If it’s one thing Bandai knows, it’s how to make and market model kits from Gundam’s various incarnations. Despite their long history of doing just that, however, I can’t think of any series to date that has put the injection moulders at Bandai’s Gundam plant into more overdrive than Mobile Suit Gundam Unicorn. Unicorn is a Universal Century (UC) storyline, and as such it is targeted squarely at hardcore fans and long-time devotees of the franchise and its styrene offspring.
With Unicorn, Bandai was almost shamefully brilliant in the marketing department. They created an OVA series with excellent animation and a good mix of character angst, high-idealism and knock down-drag out robot fights. The anime pulled out all the stops when it came to the fight scenes, but more than just the fights themselves made the combat interesting. It was WHAT was fighting that was actually the brilliant part; Bandai found a way to work in all kinds of obscure and, in numerous cases never-before-well-kitted, Mobile Suits into Unicorn’s melees.
This meant that Bandai now had a hungry market of people who would love to have a kit of these obscurities and variants, where they didn’t have such a thing before. If you’d asked a Gundam fan if the wanted an HGUC Juaggu before Unicorn, most wouldn’t have even known what it was (including me)! However, after seeing it on screen, everyone wanted one. In this way, Bandai was able to greenlight the production of many interesting and obscure mecha, and to make the most of moulds original to Unicorn.
What Flavour ReZel?
An example of the latter is the ReZel. The ReZel is yet another take on “we gotta clone the Zeta”, just like the ReGz from Char’s Counterattack. I still have no idea what makes the Zeta such a darned great mech in the first place, but in the Gundam Universe it’s pretty much a given that it’s the greatest suit ever and there has to be a way to reproduce it’s awesomeness. I guess it’s okay as long as they don’t reproduce its whiny-arsed pilot…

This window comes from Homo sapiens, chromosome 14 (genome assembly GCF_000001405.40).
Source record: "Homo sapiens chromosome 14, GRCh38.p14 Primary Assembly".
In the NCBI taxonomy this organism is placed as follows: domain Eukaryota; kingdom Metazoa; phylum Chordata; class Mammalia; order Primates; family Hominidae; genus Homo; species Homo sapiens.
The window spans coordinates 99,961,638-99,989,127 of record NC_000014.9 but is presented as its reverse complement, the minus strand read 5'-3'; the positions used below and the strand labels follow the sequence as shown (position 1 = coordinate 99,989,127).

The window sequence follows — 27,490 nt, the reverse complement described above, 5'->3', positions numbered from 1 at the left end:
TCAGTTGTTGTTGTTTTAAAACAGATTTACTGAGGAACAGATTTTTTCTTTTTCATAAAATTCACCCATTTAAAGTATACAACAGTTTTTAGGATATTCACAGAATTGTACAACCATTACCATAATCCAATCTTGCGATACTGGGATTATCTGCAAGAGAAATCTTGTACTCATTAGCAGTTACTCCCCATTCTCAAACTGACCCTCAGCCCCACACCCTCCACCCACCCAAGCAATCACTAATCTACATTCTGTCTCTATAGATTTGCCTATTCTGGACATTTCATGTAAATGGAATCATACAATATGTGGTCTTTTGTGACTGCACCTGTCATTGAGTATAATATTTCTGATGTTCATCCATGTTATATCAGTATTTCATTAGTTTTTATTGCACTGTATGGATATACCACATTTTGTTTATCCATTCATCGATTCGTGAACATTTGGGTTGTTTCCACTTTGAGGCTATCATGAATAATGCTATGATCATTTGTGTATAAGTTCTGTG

The ReZel is the Unicorn’s Zeta Clone. It is a transformable suit that comes in numerous flavours. The first two seen are the normal and commander-types. Both are in a striking dark teal colour with white. They have a gun on an articulated mount over one shoulder. Of course, you show me a mech with a shoulder cannon, and I’ll buy it; that means I have a Command ReZel in my stash. However, getting people to buy one or two HGUC kits (and an MG, actually) didn’t seem to be enough, and Bandai figured out a way to sell EVEN MORE ReZels!
That way is the ReZel Type C (Defenser b-Unit) (GR), henceforth referred to as the Defenser ReZel. This is a Commander-type with TWO shoulder cannons, big winged shoulder engine/cannon pods and even more engines on the hips in new binders. Painted in the concrete-beige and orange of the Federation carrier General Revil (hence the “GR” in the name) , this particular mech is only onscreen for a short time. Of course, that didn’t stop Bandai from reusing their existing ReZel moulds and adding to it to create this monstrous mech; nor did it stop me from buying it!
There’s really not a lot to say about the kit, and I didn’t take pictures of the box or its contents. Suffice to say it is typical Unicorn fare; lots and lots of well-moulded pieces with excellent colour separation, full-colour moulding and a good mix of panel line detail and blank space. The model comes moulded in a beige colour, as well as orange, blackish, white and there’s a clear yellow visor too. The kit is transformable, but not like the old Valkyries. In order to transform the ReZel, you disassemble it, and reassemble the arms, legs and weapons onto a new, separate “core”. This is kind of cheating, I know, but it sure makes the MS mode kit stronger and simpler.
The only drawback to the kit is that there are a lot of pieces, which means a lot of sanding after getting them cut off of the rack. The kit isn’t overly complicated, though, just piecey. Some of the pieces are small (there are a few small verniers and vents) but most are easy to handle and the model is not like some old Super Robot Wars kits from Kotobukiya, that had waaaay too many small parts that didn’t need to be separate pieces.
Building and Painting: